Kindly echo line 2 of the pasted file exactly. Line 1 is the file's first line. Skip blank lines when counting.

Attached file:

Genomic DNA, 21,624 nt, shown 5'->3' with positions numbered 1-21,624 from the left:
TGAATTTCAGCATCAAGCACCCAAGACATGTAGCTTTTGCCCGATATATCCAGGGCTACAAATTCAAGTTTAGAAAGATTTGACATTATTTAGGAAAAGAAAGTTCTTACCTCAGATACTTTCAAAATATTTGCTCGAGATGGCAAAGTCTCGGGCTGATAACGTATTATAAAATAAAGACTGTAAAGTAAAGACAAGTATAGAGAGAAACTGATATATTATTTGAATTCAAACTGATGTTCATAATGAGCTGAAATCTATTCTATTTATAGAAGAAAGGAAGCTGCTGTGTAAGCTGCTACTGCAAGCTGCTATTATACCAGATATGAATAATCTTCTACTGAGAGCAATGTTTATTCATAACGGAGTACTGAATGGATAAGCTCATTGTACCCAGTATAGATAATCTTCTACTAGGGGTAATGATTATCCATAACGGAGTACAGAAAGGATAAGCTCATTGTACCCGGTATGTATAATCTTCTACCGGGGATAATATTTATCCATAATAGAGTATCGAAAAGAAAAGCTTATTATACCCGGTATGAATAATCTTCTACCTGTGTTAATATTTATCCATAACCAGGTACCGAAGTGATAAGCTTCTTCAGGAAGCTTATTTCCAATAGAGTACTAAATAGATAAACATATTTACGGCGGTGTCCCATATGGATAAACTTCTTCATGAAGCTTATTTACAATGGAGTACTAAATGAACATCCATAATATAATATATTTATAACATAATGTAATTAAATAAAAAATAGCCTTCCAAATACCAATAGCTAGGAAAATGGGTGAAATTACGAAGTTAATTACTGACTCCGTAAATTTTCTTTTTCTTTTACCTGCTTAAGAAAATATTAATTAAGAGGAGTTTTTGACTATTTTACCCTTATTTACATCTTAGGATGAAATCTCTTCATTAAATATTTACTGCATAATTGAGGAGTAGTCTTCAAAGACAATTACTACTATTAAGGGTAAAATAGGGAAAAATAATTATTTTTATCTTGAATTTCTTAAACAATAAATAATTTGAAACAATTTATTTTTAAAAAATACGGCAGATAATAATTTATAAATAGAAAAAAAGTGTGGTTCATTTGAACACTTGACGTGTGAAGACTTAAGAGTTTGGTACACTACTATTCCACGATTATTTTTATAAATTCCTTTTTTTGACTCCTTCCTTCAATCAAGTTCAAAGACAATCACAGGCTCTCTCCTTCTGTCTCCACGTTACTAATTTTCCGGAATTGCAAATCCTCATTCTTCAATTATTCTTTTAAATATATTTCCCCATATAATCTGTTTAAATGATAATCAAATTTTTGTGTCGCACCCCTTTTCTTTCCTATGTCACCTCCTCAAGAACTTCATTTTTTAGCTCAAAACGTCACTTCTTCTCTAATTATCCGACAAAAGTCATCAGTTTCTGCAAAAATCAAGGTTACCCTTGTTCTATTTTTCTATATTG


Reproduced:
TGAATTTCAGCATCAAGCACCCAAGACATGTAGCTTTTGCCCGATATATCCAGGGCTACAAATTCAAGTTTAGAAAGATTTGACATTATTTAGGAAAAGAAAGTTCTTACCTCAGATACTTTCAAAATATTTGCTCGAGATGGCAAAGTCTCGGGCTGATAACGTATTATAAAATAAAGACTGTAAAGTAAAGACAAGTATAGAGAGAAACTGATATATTATTTGAATTCAAACTGATGTTCATAATGAGCTGAAATCTATTCTATTTATAGAAGAAAGGAAGCTGCTGTGTAAGCTGCTACTGCAAGCTGCTATTATACCAGATATGAATAATCTTCTACTGAGAGCAATGTTTATTCATAACGGAGTACTGAATGGATAAGCTCATTGTACCCAGTATAGATAATCTTCTACTAGGGGTAATGATTATCCATAACGGAGTACAGAAAGGATAAGCTCATTGTACCCGGTATGTATAATCTTCTACCGGGGATAATATTTATCCATAATAGAGTATCGAAAAGAAAAGCTTATTATACCCGGTATGAATAATCTTCTACCTGTGTTAATATTTATCCATAACCAGGTACCGAAGTGATAAGCTTCTTCAGGAAGCTTATTTCCAATAGAGTACTAAATAGATAAACATATTTACGGCGGTGTCCCATATGGATAAACTTCTTCATGAAGCTTATTTACAATGGAGTACTAAATGAACATCCATAATATAATATATTTATAACATAATGTAATTAAATAAAAAATAGCCTTCCAAATACCAATAGCTAGGAAAATGGGTGAAATTACGAAGTTAATTACTGACTCCGTAAATTTTCTTTTTCTTTTACCTGCTTAAGAAAATATTAATTAAGAGGAGTTTTTGACTATTTTACCCTTATTTACATCTTAGGATGAAATCTCTTCATTAAATATTTACTGCATAATTGAGGAGTAGTCTTCAAAGACAATTACTACTATTAAGGGTAAAATAGGGAAAAATAATTATTTTTATCTTGAATTTCTTAAACAATAAATAATTTGAAACAATTTATTTTTAAAAAATACGGCAGATAATAATTTATAAATAGAAAAAAAGTGTGGTTCATTTGAACACTTGACGTGTGAAGACTTAAGAGTTTGGTACACTACTATTCCACGATTATTTTTATAAATTCCTTTTTTTGACTCCTTCCTTCAATCAAGTTCAAAGACAATCACAGGCTCTCTCCTTCTGTCTCCACGTTACTAATTTTCCGGAATTGCAAATCCTCATTCTTCAATTATTCTTTTAAATATATTTCCCCATATAATCTGTTTAAATGATAATCAAATTTTTGTGTCGCACCCCTTTTCTTTCCTATGTCACCTCCTCAAGAACTTCATTTTTTAGCTCAAAACGTCACTTCTTCTCTAATTATCCGACAAAAGTCATCAGTTTCTGCAAAAATCAAGGTTACCCTTGTTCTATTTTTCTATATTG